You can increase boost by swapping out the existing supercharger pulley for a smaller pulley, which drives the supercharger faster. It is important to remember, though, that the amount of boost that you can safely run is limited by the compression ratio of your engine. Too much boost can lead to detonation, which can destroy your motor. In part two of our Blower Basics series, we’ll provide some valuable information on how your static compression ratio relates to safe boost levels.
Many supercharger manufacturers give their unit a boost range—a ballpark figure of the amount of boost you can expect using the standard pulley included with the supercharger. By making some engine modifications you can assure yourself that your boost level will land on the high end of this scale. We’ll share some upgrade tips in part three of this series.
Other Key Supercharger Terminology
- Volumetric efficiency: The efficiency and effectiveness with which an engine cylinder is filled with air; for example, if an engine cylinder filled completely with air on the intake stroke, it would have a volumetric efficiency of 100 percent. A supercharger packs engine cylinders with greater-than-100 percent volumetric efficiency.
- Static compression ratio: The compression ratio that is built into your naturally aspirated engine.
- Effective compression ratio: The approximate compression ratio when boost pressure is combined with static compression ratio. This is important in calculating safe boost levels for an engine—we’ll cover effective compression ratio more in Blower Basics (Part 2).
- Detonation: Spontaneous combustion of leftover air/fuel mixture in the engine cylinders, most likely due to increased heat and (boost) pressure. Detonation in forced induction can cause serious engine damage and should be avoided at all cost.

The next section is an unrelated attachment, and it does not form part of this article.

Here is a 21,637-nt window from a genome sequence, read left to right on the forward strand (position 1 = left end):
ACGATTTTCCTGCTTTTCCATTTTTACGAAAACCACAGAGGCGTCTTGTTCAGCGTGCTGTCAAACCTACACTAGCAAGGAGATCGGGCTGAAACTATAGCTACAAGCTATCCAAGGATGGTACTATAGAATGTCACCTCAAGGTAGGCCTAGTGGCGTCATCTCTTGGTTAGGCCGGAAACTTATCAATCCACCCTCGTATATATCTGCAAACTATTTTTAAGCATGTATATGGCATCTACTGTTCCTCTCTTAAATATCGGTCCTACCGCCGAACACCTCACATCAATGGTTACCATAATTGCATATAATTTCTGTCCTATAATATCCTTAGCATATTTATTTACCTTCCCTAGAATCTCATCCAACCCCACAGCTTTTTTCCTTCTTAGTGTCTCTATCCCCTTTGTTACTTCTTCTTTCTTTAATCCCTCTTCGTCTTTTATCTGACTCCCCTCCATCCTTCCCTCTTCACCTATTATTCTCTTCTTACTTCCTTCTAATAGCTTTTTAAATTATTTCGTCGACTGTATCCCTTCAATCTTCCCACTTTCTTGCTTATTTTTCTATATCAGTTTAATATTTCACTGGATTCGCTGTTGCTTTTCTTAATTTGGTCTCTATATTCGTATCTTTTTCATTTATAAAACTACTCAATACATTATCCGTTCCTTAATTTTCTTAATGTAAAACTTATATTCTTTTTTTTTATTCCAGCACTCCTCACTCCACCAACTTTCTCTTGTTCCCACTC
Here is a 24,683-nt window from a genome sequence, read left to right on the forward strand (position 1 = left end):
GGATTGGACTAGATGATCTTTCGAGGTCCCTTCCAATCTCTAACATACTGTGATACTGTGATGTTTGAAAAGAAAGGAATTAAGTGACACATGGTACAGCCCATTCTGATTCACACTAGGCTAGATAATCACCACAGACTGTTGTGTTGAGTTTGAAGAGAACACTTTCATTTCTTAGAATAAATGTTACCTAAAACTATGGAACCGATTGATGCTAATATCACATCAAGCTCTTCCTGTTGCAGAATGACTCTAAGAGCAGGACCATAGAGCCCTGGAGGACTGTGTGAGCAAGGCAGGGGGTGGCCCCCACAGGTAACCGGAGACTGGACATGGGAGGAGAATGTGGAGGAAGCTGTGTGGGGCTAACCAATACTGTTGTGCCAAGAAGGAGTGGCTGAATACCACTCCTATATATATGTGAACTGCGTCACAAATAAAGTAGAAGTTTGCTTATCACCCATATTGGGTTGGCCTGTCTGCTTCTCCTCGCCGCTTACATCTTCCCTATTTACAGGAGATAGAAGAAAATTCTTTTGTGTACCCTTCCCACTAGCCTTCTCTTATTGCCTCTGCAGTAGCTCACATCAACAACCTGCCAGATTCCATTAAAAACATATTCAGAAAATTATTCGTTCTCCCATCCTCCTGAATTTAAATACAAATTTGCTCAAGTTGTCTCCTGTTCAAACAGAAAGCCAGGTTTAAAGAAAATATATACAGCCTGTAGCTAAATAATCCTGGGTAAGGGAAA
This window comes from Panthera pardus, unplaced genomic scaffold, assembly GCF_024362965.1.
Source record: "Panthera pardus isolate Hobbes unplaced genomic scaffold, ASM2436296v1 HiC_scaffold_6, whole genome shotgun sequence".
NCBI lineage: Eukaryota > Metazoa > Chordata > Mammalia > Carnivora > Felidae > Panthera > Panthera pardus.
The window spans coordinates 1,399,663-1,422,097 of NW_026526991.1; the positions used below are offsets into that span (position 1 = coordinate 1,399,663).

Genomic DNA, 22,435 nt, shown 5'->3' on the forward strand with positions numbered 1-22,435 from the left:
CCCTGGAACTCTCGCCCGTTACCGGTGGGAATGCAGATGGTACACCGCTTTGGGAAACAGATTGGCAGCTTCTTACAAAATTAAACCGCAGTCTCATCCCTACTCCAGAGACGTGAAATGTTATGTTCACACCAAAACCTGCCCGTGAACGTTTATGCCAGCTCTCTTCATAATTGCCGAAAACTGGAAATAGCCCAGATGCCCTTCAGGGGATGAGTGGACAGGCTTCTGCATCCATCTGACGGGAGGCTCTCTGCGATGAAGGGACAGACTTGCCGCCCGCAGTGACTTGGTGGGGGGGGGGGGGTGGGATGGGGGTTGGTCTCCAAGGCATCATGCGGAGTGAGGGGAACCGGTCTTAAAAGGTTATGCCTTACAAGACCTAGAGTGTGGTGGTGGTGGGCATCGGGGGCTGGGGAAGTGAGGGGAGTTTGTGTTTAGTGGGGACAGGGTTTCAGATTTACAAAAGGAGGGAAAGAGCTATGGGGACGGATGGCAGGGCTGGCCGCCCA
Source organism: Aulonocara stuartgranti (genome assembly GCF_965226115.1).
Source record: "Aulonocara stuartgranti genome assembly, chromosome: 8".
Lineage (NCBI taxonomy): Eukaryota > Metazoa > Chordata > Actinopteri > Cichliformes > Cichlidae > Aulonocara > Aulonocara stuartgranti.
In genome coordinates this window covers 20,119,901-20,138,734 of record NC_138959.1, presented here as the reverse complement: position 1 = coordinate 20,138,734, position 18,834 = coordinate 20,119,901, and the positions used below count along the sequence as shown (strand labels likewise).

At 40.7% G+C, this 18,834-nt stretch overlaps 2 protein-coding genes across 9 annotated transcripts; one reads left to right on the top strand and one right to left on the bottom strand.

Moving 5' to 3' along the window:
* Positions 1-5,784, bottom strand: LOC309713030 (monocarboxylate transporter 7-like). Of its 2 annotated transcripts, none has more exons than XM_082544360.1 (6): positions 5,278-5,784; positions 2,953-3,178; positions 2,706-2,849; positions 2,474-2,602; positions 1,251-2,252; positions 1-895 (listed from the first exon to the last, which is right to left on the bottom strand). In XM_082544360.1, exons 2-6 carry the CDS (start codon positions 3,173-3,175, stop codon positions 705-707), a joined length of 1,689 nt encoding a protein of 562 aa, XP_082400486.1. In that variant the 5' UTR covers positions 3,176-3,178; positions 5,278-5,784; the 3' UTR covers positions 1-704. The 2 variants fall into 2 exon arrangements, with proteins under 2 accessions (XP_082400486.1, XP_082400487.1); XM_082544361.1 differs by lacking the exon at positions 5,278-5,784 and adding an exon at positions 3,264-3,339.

- Rotors and Impellers: Internal supercharger mechanisms within the supercharger that compress air. Rotors are found on Roots and screw-type superchargers; impellers are typically found on centrifugal blowers.
You can read Part 2, which covers what you need to know about boost, here.
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As an engineer.
I have a question… Seeing that one can ‘safely’ have as much as a 12:1 compression ratio with 92 octane in a boosted engine(based on the effective CR table above) – can one have as much effective CR on an NA engine – or will it not work\be safe? Thanks…
For higher compression engines, you’ll need to make some modifications. Please see the Blower Basics, Part 3 post for suggestions.
Just saw your website and I have been searching for an answer and I hope you can and will help me. I have a Detroit 8V-71 Bus with a blower on it and it was running but would not restart a short time later even with a quick shop of either. I can turn the blower shaft (with auxiliary drive hub off) and it turns the blower vanes. My question is if the spring pack is bad would this cause this problem and exactly what is the function/purpose of the spring pack…what does it do? Thanks.
what are common damage caused by detonation in a street blown engine
So a super charger and a blower is one in the same
How much horse power gainage does a supercharger, when installed.?
[…] Want to really get into the weeds on engine superchargers? Read this: Blower Basics (Part 1): A Guide to Supercharger Types & Terminology […]
What is th size difference between a 671 blower and an 870 series blower what does the 71in 671 refer to vice the 71 in 671 nd the 870 series blower
Hey thanks for reading–rather than reprise what they wrote, check out this article from Dragzine–it’ll answer your question.